In the past 50 years, green space in Bengaluru has declined from about 70% to what is expected to be less than 3% in 2020, per research conducted in 2017 by the Indian Institute of Science. Meanwhile, within the same time span, Singapore has seen a reverse trajectory - from being a congested city with slums, open sewers, and economic decline to a city with high density modern infrastructure and over 45% green space. One of the main reasons for Singapore’s success in urban greening can be attributed to the prioritization of sustainability and livability by the city-nation’s government right from the beginning, after its independence in 1965.

The rapid decline of green space in Bengaluru over the past decades can be directly linked to a host of other urban sustainability and livability issues such as decreased air quality, reduced groundwater retention, biodiversity loss, increasing urban heat island, low walkability, and higher incidences of public health issues. Currently, Bengaluru has about 2.2 square meters of parks and playgrounds per person, which is less than 25% of the area recommended by the World Health Organization for maintenance of basic ecosystem services to sustain society. The IISc study also states that respiratory carbon offset alone requires 8 trees per person, whereas Bengaluru currently has 1 tree per 7 persons.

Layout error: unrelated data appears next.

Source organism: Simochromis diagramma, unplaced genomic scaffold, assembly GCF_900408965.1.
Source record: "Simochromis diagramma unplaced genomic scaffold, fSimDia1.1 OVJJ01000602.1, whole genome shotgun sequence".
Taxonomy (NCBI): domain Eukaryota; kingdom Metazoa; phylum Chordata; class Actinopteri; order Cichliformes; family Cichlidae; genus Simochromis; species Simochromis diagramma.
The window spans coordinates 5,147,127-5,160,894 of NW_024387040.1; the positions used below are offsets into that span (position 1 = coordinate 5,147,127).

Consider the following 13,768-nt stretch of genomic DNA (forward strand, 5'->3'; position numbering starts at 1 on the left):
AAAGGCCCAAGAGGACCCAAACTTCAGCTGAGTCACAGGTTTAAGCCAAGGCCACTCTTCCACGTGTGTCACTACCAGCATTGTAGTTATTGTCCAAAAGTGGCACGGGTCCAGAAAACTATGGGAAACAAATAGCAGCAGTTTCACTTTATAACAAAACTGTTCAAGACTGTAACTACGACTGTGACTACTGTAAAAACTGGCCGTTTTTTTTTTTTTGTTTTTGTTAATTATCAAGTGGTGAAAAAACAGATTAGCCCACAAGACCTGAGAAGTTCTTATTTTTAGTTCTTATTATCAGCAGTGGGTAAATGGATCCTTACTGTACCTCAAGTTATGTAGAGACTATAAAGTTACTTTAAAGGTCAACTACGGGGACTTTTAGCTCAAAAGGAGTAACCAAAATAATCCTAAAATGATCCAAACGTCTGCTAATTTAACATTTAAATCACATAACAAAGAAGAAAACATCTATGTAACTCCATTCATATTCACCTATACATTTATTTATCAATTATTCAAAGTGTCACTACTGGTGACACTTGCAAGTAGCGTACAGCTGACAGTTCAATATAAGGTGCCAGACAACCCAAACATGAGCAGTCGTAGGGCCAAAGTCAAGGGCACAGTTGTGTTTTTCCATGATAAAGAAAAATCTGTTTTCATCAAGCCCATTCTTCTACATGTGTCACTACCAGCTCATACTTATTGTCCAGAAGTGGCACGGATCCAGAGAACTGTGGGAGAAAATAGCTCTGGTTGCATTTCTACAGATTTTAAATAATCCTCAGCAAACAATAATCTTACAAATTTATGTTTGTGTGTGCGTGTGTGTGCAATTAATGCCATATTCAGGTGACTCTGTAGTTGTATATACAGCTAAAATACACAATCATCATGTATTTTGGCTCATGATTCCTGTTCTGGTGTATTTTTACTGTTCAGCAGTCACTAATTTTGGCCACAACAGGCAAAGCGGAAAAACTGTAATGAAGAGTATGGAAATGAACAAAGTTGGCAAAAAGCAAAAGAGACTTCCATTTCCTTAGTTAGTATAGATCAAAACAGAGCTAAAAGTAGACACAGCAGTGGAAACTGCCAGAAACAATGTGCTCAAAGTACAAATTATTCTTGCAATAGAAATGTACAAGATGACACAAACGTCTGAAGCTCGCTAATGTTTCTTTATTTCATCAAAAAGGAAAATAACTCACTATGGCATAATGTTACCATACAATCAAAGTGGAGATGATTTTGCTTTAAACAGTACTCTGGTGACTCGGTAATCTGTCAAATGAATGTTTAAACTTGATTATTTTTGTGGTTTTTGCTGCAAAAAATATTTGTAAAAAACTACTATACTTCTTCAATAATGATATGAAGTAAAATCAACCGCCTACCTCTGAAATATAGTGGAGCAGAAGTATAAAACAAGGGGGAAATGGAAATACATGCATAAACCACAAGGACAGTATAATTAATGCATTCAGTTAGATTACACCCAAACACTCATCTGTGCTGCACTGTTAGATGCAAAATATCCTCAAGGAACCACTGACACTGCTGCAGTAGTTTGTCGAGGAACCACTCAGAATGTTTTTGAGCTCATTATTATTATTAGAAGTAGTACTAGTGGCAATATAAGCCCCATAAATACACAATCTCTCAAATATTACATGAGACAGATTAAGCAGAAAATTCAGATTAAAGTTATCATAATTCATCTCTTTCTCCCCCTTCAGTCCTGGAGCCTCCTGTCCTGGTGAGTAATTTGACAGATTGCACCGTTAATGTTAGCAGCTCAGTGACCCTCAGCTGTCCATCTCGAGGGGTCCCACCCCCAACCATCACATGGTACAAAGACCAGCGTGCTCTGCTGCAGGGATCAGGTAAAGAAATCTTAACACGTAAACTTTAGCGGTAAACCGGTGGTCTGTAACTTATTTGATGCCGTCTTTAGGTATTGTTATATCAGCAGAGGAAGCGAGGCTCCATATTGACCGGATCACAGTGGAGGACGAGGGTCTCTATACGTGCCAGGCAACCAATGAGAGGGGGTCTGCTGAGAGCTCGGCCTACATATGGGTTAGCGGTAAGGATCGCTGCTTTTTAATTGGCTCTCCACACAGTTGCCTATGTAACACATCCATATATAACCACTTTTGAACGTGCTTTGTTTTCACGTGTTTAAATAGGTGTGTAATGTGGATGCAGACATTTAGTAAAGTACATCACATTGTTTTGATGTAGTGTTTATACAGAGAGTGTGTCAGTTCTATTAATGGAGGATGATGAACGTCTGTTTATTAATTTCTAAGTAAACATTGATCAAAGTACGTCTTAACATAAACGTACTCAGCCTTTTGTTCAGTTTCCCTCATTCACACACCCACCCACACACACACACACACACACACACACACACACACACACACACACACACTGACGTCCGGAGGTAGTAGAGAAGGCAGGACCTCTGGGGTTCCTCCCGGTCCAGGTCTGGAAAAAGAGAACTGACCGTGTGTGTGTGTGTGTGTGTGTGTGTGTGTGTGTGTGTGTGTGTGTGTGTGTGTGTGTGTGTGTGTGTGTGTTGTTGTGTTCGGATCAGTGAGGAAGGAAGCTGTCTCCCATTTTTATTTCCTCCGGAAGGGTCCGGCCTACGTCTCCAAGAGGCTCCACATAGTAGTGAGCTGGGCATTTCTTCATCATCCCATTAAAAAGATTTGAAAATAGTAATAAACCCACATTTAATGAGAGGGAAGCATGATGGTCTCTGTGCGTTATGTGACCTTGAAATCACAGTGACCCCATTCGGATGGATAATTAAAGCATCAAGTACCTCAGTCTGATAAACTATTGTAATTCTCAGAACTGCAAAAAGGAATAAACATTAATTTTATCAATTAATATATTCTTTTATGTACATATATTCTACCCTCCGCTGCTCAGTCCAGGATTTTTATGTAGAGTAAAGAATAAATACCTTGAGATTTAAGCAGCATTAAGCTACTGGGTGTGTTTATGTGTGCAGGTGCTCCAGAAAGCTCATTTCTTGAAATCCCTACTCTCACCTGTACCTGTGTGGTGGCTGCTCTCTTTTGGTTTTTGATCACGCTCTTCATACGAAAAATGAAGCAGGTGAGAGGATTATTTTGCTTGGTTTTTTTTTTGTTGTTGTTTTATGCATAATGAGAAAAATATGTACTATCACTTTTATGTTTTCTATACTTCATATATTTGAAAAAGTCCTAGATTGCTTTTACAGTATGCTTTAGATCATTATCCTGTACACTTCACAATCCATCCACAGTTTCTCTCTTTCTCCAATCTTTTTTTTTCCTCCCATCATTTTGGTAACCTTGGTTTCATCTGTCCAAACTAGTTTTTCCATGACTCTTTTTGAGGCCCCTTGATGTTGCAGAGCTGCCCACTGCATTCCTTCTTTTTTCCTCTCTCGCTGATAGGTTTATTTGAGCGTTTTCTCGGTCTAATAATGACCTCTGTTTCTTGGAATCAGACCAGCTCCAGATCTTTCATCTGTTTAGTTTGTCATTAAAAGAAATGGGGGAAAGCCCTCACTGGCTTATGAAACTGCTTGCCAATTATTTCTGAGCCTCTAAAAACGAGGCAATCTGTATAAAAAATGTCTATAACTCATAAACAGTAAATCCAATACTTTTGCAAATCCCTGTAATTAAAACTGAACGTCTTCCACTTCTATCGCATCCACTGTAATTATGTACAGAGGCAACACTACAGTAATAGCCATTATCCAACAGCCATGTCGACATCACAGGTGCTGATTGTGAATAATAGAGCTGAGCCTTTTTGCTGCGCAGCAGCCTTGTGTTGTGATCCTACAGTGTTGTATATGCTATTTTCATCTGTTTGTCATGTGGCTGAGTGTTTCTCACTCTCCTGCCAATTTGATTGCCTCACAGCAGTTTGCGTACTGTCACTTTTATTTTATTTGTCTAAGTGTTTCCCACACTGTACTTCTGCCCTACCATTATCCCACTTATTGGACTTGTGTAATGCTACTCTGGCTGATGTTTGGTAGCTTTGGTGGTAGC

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India’s commitment per the Paris Climate Agreement is to create an additional carbon sink for 2.5-3 billion tonnes of CO2 by 2030. In line with this commitment, the National Forest Policy of 2018 seeks to bring a third of India’s total land area under tree cover, and advocates for the promotion of urban greens on “mission mode”. The Karnataka State Tree Cover Enhancement Policy of 2016 as well, includes guidelines to increase tree cover to 33%. However, these international, national, and state commitments fail to reflect in our city level planning, and Bengaluru lacks a land-use based metric to advance urban greening. The IISc report mentioned above concluded that a minimum of one-third of Bengaluru’s land area would need to be green space in order to ensure the basic ecosystem services needed to sustain our current population.

Recently, the Bangalore Political Action Committee (B.PAC) hosted a roundtable, Aralikatte Charchegalu, on increasing urban green space in Bengaluru. The discussion was attended by representatives from the government, research organisations, citizen groups, and civic organisations. Echoing the above case for a land-use based target, many of them expressed that their biggest challenge to the urban afforestation efforts in the city is finding the land to do the planting, and then finding the community support to maintain the saplings and ensure success rate. Perhaps, following India’s climate action goals, our state level policy, and research, a mandate to allocate a third of urban land to green cover by 2030 would be a well-defined, maybe ambitious, but imperative goal.